Obuasi, about 200 kilometres northwest of Accra, Ghana's capital, is home to one of the world's richest gold mines.
For more than a hundred years the precious metal mined there has been taken to jewellers in the West and beyond, earning millions of dollars for mining companies and their shareholders.
But for inhabitants of villages around this rich mine - the tenth-largest in the world at the end of the 20th century - years of extracting what lies beneath the rocks have brought only hardship. Cyanide-polluted streams and farmland contaminated by toxic water are just two of the harmful outcomes. As in many mining communities in Africa, infrastructure is very limited.
"Obuasi is the ultimate example of how mining is developed in Africa," says Yao Graham of the Third World Network, a civil society group. "The resources are taken out and very little is left for the community or the country where the mineral is produced," he told Africa Renewal.
African nations possess an enviable share of the world's reserves of minerals. These include the six most traded commodities on the London Metal Exchange - aluminum, copper, lead, nickel, tin and zinc. Other valuable minerals coming out of Africa include chromium, cobalt, diamonds, gold, iron, manganese, phosphate, platinum, rutile, uranium and vanadium.
The unprecedented industrial expansion of China, Brazil and India depends in part on Africa's vast natural resources. Experts contend, however, that African economies are net losers in this global trade. Through taxes, they earn only a fraction of the profits from the decades-long mineral boom. The workers employed by mining corporations receive low wages, while they and their communities pay a hefty price in environmental pollution and social disruption, breeding feelings of resentment.
"This sentiment has become particularly pronounced since the early years of the current mineral commodity price boom, which has substantially lifted profits for mining companies," observes a new report, Minerals and Africa's Development, launched in Addis Ababa, Ethiopia, last December at the second African Union Conference of Ministers Responsible for Mineral Resources Development.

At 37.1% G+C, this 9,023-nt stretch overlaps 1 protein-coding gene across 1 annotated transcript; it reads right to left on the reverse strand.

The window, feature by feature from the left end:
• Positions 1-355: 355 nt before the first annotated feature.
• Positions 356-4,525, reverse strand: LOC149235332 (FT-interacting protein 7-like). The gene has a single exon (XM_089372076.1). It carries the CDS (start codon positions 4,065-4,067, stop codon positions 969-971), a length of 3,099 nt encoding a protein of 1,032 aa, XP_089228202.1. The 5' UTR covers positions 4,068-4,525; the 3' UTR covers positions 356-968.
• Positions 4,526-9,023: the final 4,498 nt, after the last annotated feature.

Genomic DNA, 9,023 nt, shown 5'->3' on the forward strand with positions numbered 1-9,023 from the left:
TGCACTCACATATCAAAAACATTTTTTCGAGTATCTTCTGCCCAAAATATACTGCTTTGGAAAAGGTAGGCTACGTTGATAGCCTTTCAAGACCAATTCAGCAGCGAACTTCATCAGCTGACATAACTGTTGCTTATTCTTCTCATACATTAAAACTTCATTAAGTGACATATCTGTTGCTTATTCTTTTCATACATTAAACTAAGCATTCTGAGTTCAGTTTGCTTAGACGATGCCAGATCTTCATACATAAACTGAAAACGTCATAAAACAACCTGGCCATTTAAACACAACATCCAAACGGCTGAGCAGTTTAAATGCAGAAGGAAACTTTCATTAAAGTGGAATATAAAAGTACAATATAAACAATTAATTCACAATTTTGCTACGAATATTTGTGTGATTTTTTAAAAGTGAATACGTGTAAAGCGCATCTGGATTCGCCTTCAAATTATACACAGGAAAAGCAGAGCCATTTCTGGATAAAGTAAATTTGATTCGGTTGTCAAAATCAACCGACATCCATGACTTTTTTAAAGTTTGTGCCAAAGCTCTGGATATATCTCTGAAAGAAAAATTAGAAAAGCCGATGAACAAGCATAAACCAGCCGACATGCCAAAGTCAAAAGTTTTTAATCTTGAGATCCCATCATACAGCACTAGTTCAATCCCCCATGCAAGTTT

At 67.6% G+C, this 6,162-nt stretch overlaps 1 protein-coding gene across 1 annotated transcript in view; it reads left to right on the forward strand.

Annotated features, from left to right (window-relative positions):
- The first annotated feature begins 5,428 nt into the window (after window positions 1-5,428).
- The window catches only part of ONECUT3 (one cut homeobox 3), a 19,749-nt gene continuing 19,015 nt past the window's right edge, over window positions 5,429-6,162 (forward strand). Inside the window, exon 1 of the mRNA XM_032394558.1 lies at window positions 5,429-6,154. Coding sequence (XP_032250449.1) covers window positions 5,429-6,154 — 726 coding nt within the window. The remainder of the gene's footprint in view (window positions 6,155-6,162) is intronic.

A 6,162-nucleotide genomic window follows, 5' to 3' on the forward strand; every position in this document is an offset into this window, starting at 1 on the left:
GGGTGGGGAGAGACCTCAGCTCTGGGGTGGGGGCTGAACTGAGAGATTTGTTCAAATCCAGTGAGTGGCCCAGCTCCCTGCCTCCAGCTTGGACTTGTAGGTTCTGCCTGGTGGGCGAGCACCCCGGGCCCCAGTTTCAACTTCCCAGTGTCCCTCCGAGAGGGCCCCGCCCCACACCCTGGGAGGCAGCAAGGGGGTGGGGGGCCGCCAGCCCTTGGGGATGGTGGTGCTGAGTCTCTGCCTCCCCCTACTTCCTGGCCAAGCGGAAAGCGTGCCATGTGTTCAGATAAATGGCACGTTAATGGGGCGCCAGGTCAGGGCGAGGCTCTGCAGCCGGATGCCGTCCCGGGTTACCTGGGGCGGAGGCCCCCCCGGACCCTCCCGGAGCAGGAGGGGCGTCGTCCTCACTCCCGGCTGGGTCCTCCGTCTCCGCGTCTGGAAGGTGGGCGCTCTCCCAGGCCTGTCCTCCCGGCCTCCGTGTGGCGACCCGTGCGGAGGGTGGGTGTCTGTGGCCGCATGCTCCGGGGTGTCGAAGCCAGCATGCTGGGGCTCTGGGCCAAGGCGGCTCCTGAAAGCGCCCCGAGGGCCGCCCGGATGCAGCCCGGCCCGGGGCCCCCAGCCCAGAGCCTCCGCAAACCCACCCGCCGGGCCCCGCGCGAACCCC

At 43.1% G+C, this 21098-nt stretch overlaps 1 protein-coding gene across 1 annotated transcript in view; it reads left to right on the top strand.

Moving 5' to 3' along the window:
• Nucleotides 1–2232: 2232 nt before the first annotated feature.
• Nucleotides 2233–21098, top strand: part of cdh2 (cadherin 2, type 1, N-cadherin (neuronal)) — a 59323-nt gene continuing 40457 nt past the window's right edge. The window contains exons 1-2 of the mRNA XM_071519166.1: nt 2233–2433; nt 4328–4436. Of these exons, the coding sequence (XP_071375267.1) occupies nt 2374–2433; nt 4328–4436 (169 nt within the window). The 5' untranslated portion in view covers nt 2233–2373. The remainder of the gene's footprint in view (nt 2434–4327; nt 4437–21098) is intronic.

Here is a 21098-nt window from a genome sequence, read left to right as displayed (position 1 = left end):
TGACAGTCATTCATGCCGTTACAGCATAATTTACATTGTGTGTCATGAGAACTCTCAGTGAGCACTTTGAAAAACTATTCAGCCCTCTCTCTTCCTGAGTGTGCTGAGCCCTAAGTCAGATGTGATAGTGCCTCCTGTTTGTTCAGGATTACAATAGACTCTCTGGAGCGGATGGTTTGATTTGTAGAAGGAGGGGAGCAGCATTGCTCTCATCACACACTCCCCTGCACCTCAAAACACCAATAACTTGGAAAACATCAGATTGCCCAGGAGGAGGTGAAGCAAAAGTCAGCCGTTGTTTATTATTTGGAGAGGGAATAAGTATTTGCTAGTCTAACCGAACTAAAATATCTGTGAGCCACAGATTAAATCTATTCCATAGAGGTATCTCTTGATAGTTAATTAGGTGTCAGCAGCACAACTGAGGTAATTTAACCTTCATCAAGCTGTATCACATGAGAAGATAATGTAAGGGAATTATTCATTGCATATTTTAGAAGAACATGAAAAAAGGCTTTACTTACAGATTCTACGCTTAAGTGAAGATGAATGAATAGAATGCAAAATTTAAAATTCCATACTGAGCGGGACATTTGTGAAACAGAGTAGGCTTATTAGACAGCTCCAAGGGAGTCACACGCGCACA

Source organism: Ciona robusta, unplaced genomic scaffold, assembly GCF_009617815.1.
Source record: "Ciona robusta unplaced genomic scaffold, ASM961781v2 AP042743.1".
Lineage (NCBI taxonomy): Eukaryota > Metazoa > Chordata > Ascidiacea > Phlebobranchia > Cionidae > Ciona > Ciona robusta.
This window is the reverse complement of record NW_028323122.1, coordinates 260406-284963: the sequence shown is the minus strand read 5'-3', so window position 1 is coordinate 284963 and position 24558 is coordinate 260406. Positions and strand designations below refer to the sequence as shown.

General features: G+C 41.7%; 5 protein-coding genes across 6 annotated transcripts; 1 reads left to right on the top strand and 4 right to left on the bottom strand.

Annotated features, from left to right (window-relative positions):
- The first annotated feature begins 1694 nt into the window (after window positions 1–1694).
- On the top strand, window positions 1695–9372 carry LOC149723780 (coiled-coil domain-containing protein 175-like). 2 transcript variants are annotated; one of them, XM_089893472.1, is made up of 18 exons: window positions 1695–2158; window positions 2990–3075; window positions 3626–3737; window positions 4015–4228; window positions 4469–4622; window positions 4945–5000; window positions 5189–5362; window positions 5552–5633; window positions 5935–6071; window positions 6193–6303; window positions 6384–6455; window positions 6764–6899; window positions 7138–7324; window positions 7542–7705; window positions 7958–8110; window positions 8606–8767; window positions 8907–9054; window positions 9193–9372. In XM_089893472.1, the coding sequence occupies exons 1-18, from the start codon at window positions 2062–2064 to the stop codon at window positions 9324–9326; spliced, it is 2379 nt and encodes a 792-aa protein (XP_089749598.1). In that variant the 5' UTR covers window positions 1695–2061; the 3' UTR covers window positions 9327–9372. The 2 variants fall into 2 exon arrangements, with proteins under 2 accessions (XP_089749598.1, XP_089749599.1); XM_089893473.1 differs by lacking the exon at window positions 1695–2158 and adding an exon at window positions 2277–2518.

In 2010, net profits for the top 40 mining companies grew by 156 per cent over the previous years. However, Africa's "own share of windfall earnings has been minuscule," laments Stephen Karingi, a director at the UN Economic Commission for Africa.
Meanwhile, across Africa, mining communities are experiencing the negative effects: few schools and roads, health problems associated with poisonous chemicals and unsafe drinking water, forced relocation and the disruption of livelihoods. In research on water quality in Ghanaian mining communities around Obuasi and Tarkwa, the Wassa Association of Communities Affected by Mining, an advocacy group, found in 2010 that 250 rivers had been poisoned by cyanide and heavy metals. Such communities feel that their interests are never taken into account when their leaders sign contracts with mining companies.
Participants at the Addis Ababa conference focused on ways to implement the ambitious African Mining Vision (AMV) approved by African heads of state in 2009. The AMV is a policy guideline for ensuring the optimal exploitation of Africa's mineral resources for economic transformation and poverty eradication.
Mineral-rich nations, the experts concur, must make strategic policy decisions to maximize mining's contribution to development. This would require shifting from simply extracting minerals to a broader framework that integrates policies for mining, industry, economic development and environmental protection.
With the current minerals boom, Africa is today being touted as the next global frontier. But the balance of power will not automatically tilt to African governments at the negotiating table. Since mining companies are often better financed and more skilled than African delegations, the AMV stresses the importance of improving African governments' negotiating capacities.
In Sierra Leone the UN Development Programme provides a presidential task force on mining contract negotiations with access to some of the best legal and technical experts in the world. The result has been more income for the government and better deals for affected communities.